The Administrative Court has ruled to temporarily ban two presenters on ultraconservative Islamist Al-Hafez Channel from appearing on the air. The Saturday decision called for the programme Fi Al-Mizan to be suspended for 30 days and forbade two of its presenters, Abdallah Badr and Atef Abdel Rashid from making television appearances.
The decision was made following a lawsuit filed by actress Elham Shahin, who had requested that the entire channel be shut down.
Badr is a controversial figure who is known for attacking his opponents with vitriolic language and insults. He called Shahin a “prostitute” on his show, also calling her “promiscuous” and “naked.” The actress reacted by filing a lawsuit against Badr for defamation and he was subsequently sentenced to one year in prison and an EGP 20,000 fine in December.
The Administrative Court also refused a request on Saturday to take satirist Bassem Youssef’s programme Al-Bernameg off the air pending his trial. A request for the temporary closure of Youssef’s CBC program had been submitted by Muslim Brotherhood lawyer Mahmoud Aboul Enein.
The lawsuit filed by Aboul Enein claims that Youssef’s programme illegally insulted the president and promoted corrupt morals through profanity and violation of religious values.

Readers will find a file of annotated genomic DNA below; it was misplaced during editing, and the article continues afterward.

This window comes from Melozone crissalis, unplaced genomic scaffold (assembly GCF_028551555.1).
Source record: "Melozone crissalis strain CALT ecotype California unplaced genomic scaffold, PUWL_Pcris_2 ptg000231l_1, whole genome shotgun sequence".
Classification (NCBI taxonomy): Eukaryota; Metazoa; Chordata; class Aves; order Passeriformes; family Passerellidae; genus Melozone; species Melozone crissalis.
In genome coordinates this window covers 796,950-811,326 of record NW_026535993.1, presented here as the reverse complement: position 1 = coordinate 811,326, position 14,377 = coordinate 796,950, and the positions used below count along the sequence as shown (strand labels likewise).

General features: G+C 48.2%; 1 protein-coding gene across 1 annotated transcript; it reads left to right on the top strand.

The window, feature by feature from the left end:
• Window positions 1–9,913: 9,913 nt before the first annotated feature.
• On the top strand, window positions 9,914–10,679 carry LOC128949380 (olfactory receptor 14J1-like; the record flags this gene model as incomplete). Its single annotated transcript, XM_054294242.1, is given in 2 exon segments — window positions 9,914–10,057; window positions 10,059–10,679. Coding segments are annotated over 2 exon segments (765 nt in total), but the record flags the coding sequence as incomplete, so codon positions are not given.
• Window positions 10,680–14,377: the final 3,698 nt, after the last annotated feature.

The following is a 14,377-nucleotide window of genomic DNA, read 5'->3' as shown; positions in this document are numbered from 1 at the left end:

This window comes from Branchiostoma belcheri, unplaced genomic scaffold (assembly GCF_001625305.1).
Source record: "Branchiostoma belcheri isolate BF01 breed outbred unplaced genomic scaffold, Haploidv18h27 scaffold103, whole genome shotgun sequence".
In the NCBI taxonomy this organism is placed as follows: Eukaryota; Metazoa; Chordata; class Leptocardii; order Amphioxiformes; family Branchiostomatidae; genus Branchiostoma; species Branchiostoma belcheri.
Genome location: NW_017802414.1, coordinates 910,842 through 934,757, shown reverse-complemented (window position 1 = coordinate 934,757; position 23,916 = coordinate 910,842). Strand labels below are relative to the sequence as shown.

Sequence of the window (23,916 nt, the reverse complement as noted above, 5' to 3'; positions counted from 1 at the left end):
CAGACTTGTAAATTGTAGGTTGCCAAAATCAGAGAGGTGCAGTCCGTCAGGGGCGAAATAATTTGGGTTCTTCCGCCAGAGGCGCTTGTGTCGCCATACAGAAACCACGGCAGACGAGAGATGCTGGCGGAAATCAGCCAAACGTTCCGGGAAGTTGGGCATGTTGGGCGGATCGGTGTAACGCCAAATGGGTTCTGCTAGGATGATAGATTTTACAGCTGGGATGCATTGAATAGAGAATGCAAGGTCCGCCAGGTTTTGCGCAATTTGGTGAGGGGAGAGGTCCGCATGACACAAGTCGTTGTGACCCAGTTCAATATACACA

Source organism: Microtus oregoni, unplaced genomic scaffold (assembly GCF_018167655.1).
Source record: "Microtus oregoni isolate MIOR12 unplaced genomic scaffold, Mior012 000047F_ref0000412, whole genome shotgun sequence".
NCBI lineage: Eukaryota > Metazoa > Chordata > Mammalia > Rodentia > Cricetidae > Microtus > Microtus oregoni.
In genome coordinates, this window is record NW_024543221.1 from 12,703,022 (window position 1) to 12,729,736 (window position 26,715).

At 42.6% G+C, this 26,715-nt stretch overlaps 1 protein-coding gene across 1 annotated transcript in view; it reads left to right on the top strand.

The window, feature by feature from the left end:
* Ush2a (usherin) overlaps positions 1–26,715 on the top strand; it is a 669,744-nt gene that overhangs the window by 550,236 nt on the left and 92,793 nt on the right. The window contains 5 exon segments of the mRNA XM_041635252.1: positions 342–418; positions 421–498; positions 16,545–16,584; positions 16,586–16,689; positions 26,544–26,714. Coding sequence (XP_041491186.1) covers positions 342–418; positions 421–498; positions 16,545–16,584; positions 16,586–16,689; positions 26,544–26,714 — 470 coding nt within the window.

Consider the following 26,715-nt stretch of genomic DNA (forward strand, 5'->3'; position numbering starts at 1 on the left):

The original lawsuit against Youssef was filed by Ramadan Abdel Hamid Al-Oksory. Prosecutor General Tala’at Abdallah referred Youssef to investigation following the submission of the lawsuit. Al-Oksory accused the comedian of mocking President Mohamed Morsy and other public figures in a way that publicly humiliated them.
The court also ruled that Dream could return to its studios to broadcast its channels. Dream had been originally ordered that it could only broadcast its channels from Media Production City, although its studios are located Dreamland, a resort on the outskirts of Cairo.
Dream’s channels were briefly cut off before being permitted to return last November, and broadcasted from state-owned Media Production City.